Blogging 101 Assignment: Writing prompt
I was a painfully shy kid. Maybe it was being the oldest, maybe it was because my mom was an only child and I picked up on how insecure she felt about raising me.
Anyway, beyond furious blushing, I tried to stay in the background and shrink away from sight anytime I was outside of familiar territory. My parents were from the old-school of “kids should be seen and not heard” which only really worked with me, by the way.
Eventually I felt very trapped by my own fears. By the time I went to college – a small Catholic women’s college – I pretty much knew I had to do something to overcome this. I just didn’t know where to start. This was the early 80’s before self-help gurus.
I had a really big dream though.
I wanted to work for the CIA.
I know, right? shy Catholic kid from the midwest. Probably read too many Robert Ludlum books, but I was idealistic enough to want to make a difference.
So I pranced my ass down to Washington, D.C. with some girlfriends for a week. My mom said I would never bother to go interview anywhere, it was a off-hand comment, but sort of stung.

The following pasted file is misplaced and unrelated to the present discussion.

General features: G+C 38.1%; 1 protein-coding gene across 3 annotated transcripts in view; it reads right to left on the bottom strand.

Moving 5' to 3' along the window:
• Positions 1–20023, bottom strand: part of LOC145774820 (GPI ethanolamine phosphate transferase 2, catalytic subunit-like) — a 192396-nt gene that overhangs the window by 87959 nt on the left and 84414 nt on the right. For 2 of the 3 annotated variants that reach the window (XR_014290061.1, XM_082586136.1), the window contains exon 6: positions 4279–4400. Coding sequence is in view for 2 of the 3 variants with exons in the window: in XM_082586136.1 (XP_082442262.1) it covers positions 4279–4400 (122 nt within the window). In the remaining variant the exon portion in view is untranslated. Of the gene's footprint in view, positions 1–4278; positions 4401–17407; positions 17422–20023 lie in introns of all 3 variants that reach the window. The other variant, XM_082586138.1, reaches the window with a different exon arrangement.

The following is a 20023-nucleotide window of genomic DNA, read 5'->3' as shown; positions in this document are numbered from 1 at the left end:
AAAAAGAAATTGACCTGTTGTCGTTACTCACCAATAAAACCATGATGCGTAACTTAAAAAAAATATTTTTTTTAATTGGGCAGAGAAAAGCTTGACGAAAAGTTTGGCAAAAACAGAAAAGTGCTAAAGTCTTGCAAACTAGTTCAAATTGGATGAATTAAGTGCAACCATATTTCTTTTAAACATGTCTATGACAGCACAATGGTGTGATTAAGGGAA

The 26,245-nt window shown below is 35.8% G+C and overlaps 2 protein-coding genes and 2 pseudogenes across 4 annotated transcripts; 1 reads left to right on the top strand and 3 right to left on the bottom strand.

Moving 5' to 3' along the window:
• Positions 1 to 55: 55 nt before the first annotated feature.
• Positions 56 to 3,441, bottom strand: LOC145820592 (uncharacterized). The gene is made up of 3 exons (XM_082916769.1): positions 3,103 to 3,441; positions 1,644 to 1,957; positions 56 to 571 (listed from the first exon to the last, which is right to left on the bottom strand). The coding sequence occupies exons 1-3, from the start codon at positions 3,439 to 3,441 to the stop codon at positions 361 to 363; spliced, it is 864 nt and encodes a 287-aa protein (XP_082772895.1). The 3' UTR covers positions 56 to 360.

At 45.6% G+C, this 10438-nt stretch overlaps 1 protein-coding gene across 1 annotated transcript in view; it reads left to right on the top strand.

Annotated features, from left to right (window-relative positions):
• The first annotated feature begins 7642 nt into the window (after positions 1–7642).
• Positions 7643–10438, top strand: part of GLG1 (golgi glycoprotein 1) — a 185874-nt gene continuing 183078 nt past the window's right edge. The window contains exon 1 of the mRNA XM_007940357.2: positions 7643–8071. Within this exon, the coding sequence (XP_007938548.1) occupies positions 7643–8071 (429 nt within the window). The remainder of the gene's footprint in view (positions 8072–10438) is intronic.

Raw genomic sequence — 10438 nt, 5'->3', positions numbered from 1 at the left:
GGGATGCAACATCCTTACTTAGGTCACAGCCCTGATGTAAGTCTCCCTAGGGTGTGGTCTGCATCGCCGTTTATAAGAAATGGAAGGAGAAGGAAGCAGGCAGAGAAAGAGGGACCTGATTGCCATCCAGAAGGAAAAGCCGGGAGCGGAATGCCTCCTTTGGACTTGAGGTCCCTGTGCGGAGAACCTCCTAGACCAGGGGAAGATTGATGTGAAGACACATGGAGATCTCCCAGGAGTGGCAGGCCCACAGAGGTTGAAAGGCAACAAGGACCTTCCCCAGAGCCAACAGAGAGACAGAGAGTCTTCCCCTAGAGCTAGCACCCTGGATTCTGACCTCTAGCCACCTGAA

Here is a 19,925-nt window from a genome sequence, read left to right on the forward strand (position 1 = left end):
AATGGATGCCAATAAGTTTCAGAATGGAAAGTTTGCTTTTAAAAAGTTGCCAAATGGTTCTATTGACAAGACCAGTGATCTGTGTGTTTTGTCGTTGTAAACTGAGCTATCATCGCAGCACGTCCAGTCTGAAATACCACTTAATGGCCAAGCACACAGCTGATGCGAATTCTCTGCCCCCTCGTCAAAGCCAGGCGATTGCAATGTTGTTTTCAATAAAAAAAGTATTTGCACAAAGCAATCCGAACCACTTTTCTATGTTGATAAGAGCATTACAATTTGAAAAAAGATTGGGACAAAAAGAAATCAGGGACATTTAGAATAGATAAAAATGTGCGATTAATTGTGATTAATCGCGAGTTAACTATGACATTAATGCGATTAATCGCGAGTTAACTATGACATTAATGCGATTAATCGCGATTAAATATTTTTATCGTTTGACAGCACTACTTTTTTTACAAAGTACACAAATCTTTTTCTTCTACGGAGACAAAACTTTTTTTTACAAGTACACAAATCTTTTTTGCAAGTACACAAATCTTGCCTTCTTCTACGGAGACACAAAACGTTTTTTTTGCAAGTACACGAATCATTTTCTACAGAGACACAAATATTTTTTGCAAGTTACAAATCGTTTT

Our first stop, after getting overcharged by a taxi driver, was to our Congressman’s office, . we got our picture taken with him on the Capital steps. I mustered the nerve to ask about job opportunities, thinking they’d blow me off. But they let me use their typewriter to fill out applications and rewrite my resume.
Two months later, I got a call from the CIA to interview. There were a battery of tests, and two different trips to D.C. It was an amazing time, and included a trip with just me and my Dad to D.C. (because what father would let is 22 year old daughter go alone to the CIA to interview, right? My dad was a total hit with a lot of the staff.)
There’s a lot of funny stuff to this story, but it’s outside the theme of this post.
Needless to say, my mom was clicking the beads furiously that I didn’t get the job.
And after 7 months of interviewing, I was cut. And devastated.
But – this became my benchmark for overcoming my shyness. “If I can interview with the CIA, I can do ___________.” And for years, until I grew into a confident person, I used this mantra.
Don’t let YOU be your stumbling block. See yourself in the role you want, the job you want, the life you desire, and find one thing you accomplished and let it be your benchmark until you reach that goal.